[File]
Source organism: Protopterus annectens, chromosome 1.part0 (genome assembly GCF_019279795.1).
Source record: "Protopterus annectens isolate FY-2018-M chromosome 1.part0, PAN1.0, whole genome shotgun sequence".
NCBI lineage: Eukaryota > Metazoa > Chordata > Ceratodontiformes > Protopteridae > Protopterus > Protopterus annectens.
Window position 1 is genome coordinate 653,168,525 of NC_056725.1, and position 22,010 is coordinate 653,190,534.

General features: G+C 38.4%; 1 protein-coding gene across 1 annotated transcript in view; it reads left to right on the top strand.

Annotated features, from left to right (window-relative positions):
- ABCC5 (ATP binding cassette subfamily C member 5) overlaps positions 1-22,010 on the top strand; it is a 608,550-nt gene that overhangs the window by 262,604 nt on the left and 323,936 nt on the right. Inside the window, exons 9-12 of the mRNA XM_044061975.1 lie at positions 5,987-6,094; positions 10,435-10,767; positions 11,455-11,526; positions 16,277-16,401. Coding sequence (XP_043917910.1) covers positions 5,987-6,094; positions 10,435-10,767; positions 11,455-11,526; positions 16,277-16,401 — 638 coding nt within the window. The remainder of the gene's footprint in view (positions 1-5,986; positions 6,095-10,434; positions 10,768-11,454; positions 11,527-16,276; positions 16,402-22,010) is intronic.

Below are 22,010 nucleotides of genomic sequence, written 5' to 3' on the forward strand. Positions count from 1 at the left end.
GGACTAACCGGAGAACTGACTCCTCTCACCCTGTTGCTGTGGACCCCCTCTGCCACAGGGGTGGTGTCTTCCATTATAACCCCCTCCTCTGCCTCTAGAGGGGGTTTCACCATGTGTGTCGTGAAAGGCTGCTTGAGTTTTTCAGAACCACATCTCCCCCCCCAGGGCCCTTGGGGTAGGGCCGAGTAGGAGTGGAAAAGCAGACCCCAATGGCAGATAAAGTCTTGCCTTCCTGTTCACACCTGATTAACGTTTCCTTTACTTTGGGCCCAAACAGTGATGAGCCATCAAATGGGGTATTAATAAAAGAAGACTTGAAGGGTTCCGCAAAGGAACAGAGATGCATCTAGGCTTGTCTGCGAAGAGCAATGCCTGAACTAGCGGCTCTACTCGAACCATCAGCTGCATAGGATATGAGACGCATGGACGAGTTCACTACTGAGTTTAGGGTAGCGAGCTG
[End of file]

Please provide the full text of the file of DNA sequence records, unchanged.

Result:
Source organism: Protopterus annectens, chromosome 1.part0 (genome assembly GCF_019279795.1).
Source record: "Protopterus annectens isolate FY-2018-M chromosome 1.part0, PAN1.0, whole genome shotgun sequence".
NCBI lineage: Eukaryota > Metazoa > Chordata > Ceratodontiformes > Protopteridae > Protopterus > Protopterus annectens.
Window position 1 is genome coordinate 653,168,525 of NC_056725.1, and position 22,010 is coordinate 653,190,534.

General features: G+C 38.4%; 1 protein-coding gene across 1 annotated transcript in view; it reads left to right on the top strand.

Annotated features, from left to right (window-relative positions):
- ABCC5 (ATP binding cassette subfamily C member 5) overlaps positions 1-22,010 on the top strand; it is a 608,550-nt gene that overhangs the window by 262,604 nt on the left and 323,936 nt on the right. Inside the window, exons 9-12 of the mRNA XM_044061975.1 lie at positions 5,987-6,094; positions 10,435-10,767; positions 11,455-11,526; positions 16,277-16,401. Coding sequence (XP_043917910.1) covers positions 5,987-6,094; positions 10,435-10,767; positions 11,455-11,526; positions 16,277-16,401 — 638 coding nt within the window. The remainder of the gene's footprint in view (positions 1-5,986; positions 6,095-10,434; positions 10,768-11,454; positions 11,527-16,276; positions 16,402-22,010) is intronic.

Below are 22,010 nucleotides of genomic sequence, written 5' to 3' on the forward strand. Positions count from 1 at the left end.
GGACTAACCGGAGAACTGACTCCTCTCACCCTGTTGCTGTGGACCCCCTCTGCCACAGGGGTGGTGTCTTCCATTATAACCCCCTCCTCTGCCTCTAGAGGGGGTTTCACCATGTGTGTCGTGAAAGGCTGCTTGAGTTTTTCAGAACCACATCTCCCCCCCCAGGGCCCTTGGGGTAGGGCCGAGTAGGAGTGGAAAAGCAGACCCCAATGGCAGATAAAGTCTTGCCTTCCTGTTCACACCTGATTAACGTTTCCTTTACTTTGGGCCCAAACAGTGATGAGCCATCAAATGGGGTATTAATAAAAGAAGACTTGAAGGGTTCCGCAAAGGAACAGAGATGCATCTAGGCTTGTCTGCGAAGAGCAATGCCTGAACTAGCGGCTCTACTCGAACCATCAGCTGCATAGGATATGAGACGCATGGACGAGTTCACTACTGAGTTTAGGGTAGCGAGCTG